Thursday, June 21, 2012

Google's Hybrid Approach to Research

This month's Communications of the ACM features an article on Google's Hybrid Approach to Research by Alfred Spector, Peter Norvig, and Slav Petrov. Since this is a topic I've blogged about here before, I thought I'd provide a quick pointer to the article:

http://cacm.acm.org/magazines/2012/7/151226-googles-hybrid-approach-to-research/fulltext

Overall I think the article does a nice job of summarizing Google's approach. The key takeaway is that Google doesn't separate its research and engineering activities: most "research" at Google happens during the day-to-day work of building products.

The benefit of this model is that it's easy to have real world impact, and the pace of innovation is fairly rapid, meaning research results get translated into products quickly. The possible downside is that you don't always get a chance to fork off  long-term (multi-year) projects that will take a long time to translate into a product. However, there are exceptions to this rule -- things like Google Glass, for example -- and plenty of things I can't talk about publicly. It is true that Google tends not to do "pure academic" research just for the purpose of publishing papers. We could have a healthy debate about whether this is good or bad, but I'll leave that for the comments...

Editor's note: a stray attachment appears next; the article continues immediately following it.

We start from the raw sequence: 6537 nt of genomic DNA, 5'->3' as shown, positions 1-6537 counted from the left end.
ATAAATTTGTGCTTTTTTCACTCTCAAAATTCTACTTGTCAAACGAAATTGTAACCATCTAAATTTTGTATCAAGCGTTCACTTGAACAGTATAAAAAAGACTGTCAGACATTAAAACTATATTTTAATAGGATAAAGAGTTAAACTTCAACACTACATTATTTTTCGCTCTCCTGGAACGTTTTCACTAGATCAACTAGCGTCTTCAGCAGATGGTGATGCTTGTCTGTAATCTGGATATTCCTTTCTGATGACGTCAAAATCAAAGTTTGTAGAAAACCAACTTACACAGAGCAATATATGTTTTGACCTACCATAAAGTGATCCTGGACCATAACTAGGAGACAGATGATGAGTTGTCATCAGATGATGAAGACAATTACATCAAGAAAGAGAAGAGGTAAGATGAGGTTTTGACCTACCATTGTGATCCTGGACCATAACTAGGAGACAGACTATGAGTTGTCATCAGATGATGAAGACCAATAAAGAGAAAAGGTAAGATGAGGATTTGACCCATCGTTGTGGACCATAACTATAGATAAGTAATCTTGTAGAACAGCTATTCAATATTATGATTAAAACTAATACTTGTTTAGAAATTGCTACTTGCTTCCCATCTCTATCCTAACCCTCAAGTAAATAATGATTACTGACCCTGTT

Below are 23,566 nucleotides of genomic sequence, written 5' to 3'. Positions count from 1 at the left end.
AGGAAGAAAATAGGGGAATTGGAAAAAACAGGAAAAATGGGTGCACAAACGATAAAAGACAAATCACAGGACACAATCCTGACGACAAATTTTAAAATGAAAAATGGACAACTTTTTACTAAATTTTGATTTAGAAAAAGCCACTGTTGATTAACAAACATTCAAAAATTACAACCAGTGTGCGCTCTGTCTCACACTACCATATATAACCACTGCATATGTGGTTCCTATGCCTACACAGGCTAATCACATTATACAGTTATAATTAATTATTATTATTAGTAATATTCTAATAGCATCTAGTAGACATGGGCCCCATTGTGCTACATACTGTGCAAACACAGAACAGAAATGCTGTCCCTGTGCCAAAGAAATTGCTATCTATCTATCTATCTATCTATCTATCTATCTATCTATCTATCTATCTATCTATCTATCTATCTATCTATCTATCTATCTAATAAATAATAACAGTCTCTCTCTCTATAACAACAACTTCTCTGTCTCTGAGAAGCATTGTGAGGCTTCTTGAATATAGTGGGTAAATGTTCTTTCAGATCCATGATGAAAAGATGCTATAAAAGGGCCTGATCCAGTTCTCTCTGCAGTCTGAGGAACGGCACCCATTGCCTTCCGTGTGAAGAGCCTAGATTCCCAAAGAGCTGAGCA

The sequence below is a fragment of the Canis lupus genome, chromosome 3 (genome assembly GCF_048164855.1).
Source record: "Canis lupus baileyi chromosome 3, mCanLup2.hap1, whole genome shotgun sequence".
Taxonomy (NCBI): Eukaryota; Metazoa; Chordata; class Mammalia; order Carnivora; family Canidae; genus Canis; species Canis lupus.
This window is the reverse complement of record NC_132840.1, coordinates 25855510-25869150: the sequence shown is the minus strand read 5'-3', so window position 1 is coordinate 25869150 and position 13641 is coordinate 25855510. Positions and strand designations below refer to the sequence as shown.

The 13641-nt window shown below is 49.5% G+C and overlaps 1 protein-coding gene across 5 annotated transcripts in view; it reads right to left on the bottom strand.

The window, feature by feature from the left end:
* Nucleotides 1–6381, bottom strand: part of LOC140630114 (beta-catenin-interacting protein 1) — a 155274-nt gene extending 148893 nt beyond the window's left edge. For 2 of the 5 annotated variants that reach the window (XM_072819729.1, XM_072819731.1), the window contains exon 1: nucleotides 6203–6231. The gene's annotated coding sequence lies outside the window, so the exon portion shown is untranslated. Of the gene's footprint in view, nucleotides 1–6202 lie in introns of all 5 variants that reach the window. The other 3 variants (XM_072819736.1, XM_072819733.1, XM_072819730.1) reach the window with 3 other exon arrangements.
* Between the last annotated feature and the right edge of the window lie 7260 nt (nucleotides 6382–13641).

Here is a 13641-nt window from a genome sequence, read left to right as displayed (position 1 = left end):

Sunday, June 17, 2012

Startup University

The academic research process is incredibly inefficient when it comes to producing real products that shape the world. It can take decades for a good research idea to turn into a product - and of course most research never reaches this phase. However, I don't think it has to be that way: We could greatly accelerate the research-to-product pipeline if we could fix the academic value system and funding model.

Here's the problem: Some of the smartest people in the world have spent their entire careers building throwaway prototypes. I sure never built anything real until I moved to Google, after nearly ten years of college and grad school, and seven years as a faculty member. And by "real," I don't just mean a prototype that we developed for a couple of years and then threw away as soon as the papers got published. In effect, I "wasted" millions of dollars in funding, and countless man-years of development effort by my students and lab staff -- apart from a bunch of papers, nothing of practical value came out of my entire academic research career. (Maybe I'm being a little hard on myself, but let's take this as a given for sake of argument.) And I don't think my lack of real-world impact is at all unusual in a university setting.

What would the world be like if all of this hard work had actually translated into real, shipping products that people could use? How could we change the structure of academic research to close the gap between playing in the sandbox and making things real?